In search of safety

Posted by Ken Campbell April 1, 2009 0 Comment 732 views

Buck Tilton, co-founder of the Wilderness Medical Institute has this to say: “Adventure, then, is a stretch of the mind, an expansion of the heart. Without adventure, life becomes a book with only one page. Without adventure, the human spirit withers, and then dies. ‘Give me the storm and tempest of thought and action,’ wrote Robert Ingersoll, ‘rather than the dead calm of ignorance and faith.'”

I’ve been thinking about the notion of safety lately, especially since I got an email about the article that I wrote for this month’s Sea Kayaker magazine. The writer of the email is a fairly well known Seattle paddler, and he took issue with my Sea Kayaker piece, more or less because I had failed to sufficiently emphasize (in his judgement), the dangers of coastal kayaking. The photos that were used, he said, made the area look too easy and were misleading at best. I had also neglected to cast the region using sufficiently dark adjectives, like dangerous, and deathly and doomed. Essentially, it was not that he had a beef with the facts that I had presented, it was that he didn’t believe I had told my story with enough emphasis on how unsafe it all could be.

My response is that I wasn’t thinking about it that way. Sure, bad things can happen, the weather can change, the wind can start to blow, volcanoes erupt, the Yankees win. If I tell someone that the sunset is beautiful, am I being negligent if I don’t tell them not to stare at it? Do I have an obligation to spell everything out? After all my years in the Air Force, where safety was a constant theme, and after these last couple of decades in the outdoor biz, where safety is presented as the most important thing, I have come to believe that it is possible to have too much of a good thing. I am starting to think that it is possible to be too safe.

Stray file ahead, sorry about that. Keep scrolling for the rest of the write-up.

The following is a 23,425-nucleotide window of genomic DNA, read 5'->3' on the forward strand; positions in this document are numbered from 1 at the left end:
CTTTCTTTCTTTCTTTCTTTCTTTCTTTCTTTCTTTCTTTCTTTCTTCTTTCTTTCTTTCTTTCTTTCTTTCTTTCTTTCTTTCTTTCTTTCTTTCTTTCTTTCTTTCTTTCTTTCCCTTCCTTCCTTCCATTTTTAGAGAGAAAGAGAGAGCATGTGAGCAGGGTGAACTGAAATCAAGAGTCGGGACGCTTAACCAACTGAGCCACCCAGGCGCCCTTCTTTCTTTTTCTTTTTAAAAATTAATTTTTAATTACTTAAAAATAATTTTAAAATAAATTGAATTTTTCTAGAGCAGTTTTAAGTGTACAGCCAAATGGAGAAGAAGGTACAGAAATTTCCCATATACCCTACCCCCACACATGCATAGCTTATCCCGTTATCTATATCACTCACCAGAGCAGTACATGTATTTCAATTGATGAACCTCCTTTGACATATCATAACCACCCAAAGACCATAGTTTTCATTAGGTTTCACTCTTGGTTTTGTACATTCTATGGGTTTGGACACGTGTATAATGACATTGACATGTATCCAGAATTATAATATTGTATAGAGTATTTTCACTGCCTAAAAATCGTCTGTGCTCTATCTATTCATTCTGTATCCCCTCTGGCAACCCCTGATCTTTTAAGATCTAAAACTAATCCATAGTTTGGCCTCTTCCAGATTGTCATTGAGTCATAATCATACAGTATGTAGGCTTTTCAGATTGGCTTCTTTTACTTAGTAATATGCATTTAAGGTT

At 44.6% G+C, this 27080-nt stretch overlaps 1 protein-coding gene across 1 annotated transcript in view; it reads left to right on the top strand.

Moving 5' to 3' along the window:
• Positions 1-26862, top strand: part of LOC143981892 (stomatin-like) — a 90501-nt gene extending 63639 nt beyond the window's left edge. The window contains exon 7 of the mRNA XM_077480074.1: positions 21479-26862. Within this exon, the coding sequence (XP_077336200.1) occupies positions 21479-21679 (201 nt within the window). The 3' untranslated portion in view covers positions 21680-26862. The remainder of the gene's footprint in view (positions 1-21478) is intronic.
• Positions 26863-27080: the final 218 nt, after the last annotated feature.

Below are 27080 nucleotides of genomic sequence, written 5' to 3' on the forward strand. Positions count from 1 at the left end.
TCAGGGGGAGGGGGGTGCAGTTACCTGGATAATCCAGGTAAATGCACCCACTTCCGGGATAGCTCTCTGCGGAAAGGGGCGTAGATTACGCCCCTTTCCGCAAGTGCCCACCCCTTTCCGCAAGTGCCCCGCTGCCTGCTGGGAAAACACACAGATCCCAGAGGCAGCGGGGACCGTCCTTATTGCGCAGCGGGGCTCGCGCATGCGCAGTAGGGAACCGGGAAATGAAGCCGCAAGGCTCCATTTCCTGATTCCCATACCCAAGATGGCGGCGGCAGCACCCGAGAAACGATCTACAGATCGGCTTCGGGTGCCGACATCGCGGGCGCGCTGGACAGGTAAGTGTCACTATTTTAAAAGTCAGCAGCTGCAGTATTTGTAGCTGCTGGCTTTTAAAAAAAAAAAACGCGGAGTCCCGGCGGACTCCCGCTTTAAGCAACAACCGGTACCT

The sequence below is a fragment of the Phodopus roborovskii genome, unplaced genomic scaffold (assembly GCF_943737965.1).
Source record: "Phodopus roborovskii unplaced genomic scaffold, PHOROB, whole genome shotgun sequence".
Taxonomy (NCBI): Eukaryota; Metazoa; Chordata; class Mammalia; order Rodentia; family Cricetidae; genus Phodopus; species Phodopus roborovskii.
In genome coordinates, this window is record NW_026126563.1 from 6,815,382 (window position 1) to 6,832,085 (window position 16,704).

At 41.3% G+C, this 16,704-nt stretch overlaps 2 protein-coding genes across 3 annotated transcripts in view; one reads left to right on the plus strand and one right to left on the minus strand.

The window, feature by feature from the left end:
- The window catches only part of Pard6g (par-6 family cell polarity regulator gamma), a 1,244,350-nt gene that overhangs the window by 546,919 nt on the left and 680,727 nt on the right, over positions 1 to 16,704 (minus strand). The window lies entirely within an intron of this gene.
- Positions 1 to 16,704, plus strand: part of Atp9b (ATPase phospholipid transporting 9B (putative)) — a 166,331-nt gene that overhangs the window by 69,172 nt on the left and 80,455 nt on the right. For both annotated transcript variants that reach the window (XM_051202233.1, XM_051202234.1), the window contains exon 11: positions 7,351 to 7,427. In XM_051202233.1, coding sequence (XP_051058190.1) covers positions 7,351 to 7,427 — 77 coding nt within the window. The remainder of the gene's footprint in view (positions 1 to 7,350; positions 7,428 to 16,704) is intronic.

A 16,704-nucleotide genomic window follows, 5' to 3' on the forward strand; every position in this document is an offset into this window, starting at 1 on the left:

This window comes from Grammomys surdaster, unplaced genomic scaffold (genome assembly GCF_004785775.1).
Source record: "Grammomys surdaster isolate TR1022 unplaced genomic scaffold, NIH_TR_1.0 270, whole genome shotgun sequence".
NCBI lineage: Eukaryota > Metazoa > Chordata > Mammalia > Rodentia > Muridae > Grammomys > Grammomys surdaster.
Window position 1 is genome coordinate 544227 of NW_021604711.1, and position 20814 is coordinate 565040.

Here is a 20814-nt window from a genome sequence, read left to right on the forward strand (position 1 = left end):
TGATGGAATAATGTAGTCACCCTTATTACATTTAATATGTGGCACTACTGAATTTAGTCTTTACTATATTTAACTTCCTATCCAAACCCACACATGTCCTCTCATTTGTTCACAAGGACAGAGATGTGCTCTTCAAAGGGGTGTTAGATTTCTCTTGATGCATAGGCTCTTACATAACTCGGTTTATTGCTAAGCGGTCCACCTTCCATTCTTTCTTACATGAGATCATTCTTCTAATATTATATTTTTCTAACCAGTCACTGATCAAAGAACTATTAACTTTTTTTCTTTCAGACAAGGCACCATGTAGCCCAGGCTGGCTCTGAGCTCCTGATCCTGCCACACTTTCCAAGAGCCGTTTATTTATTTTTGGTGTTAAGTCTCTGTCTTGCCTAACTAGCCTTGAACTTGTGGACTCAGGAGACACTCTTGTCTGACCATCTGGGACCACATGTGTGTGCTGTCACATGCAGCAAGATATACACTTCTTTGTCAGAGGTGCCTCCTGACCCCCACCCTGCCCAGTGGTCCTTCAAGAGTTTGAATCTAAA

Can we not all agree that we are adults, that we all have the responsibility to adequately provide for our own safety, to pull our own asses out of whatever tight spots we may lodge them in? Can we say that we’ll do our best to learn what we need to know to operate in whatever environment we have chosen, without harming ourselves or others? More importantly, can we agree that, while adventure without regard to safety may be foolish, safety without the joy that adventure brings is the root of all boredom? That, while safety is an important thing, it is not the most important thing?

Maybe we really are a nation of lawyers now, a collection of sad and soulless accountants. Maybe we have sacrificed that last tough gristle of adventure that we had left on the altar of safety, that our wide-eyed nature has been legislated, regulated and exterminated in the name of caution. I don’t really know what to tell the writer of that email; I think we have vastly different priorities.

For her part, Helen Keller probably had the most direct and sensible thing to say on the subject: “Life is either a daring adventure, or nothing.”

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